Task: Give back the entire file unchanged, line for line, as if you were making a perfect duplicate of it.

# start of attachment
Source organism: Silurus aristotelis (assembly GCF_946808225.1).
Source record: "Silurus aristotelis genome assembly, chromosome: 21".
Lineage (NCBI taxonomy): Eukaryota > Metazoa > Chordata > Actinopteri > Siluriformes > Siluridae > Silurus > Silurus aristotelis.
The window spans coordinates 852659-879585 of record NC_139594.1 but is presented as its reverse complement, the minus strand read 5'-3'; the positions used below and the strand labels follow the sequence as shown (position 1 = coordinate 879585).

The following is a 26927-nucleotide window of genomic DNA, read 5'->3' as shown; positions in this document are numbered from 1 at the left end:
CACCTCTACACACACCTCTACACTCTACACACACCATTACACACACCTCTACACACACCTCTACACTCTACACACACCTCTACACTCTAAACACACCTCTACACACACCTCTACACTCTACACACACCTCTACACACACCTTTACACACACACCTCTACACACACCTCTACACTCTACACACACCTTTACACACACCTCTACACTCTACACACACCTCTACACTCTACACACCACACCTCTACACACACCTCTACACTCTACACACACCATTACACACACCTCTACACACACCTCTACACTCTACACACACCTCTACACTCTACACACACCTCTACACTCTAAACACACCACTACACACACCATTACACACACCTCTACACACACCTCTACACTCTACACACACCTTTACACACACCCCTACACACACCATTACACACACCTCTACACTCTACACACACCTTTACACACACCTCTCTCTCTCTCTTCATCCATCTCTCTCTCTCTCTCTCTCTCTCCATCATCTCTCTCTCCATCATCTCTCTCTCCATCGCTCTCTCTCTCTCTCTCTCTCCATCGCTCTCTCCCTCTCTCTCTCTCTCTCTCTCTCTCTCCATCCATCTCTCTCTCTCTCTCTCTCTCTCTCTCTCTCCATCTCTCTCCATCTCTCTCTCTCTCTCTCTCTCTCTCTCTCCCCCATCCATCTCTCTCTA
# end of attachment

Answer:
Source organism: Silurus aristotelis (assembly GCF_946808225.1).
Source record: "Silurus aristotelis genome assembly, chromosome: 21".
Lineage (NCBI taxonomy): Eukaryota > Metazoa > Chordata > Actinopteri > Siluriformes > Siluridae > Silurus > Silurus aristotelis.
The window spans coordinates 852659-879585 of record NC_139594.1 but is presented as its reverse complement, the minus strand read 5'-3'; the positions used below and the strand labels follow the sequence as shown (position 1 = coordinate 879585).

The following is a 26927-nucleotide window of genomic DNA, read 5'->3' as shown; positions in this document are numbered from 1 at the left end:
CACCTCTACACACACCTCTACACTCTACACACACCATTACACACACCTCTACACACACCTCTACACTCTACACACACCTCTACACTCTAAACACACCTCTACACACACCTCTACACTCTACACACACCTCTACACACACCTTTACACACACACCTCTACACACACCTCTACACTCTACACACACCTTTACACACACCTCTACACTCTACACACACCTCTACACTCTACACACCACACCTCTACACACACCTCTACACTCTACACACACCATTACACACACCTCTACACACACCTCTACACTCTACACACACCTCTACACTCTACACACACCTCTACACTCTAAACACACCACTACACACACCATTACACACACCTCTACACACACCTCTACACTCTACACACACCTTTACACACACCCCTACACACACCATTACACACACCTCTACACTCTACACACACCTTTACACACACCTCTCTCTCTCTCTTCATCCATCTCTCTCTCTCTCTCTCTCTCTCCATCATCTCTCTCTCCATCATCTCTCTCTCCATCGCTCTCTCTCTCTCTCTCTCTCCATCGCTCTCTCCCTCTCTCTCTCTCTCTCTCTCTCTCTCCATCCATCTCTCTCTCTCTCTCTCTCTCTCTCTCTCTCCATCTCTCTCCATCTCTCTCTCTCTCTCTCTCTCTCTCTCTCCCCCATCCATCTCTCTCTA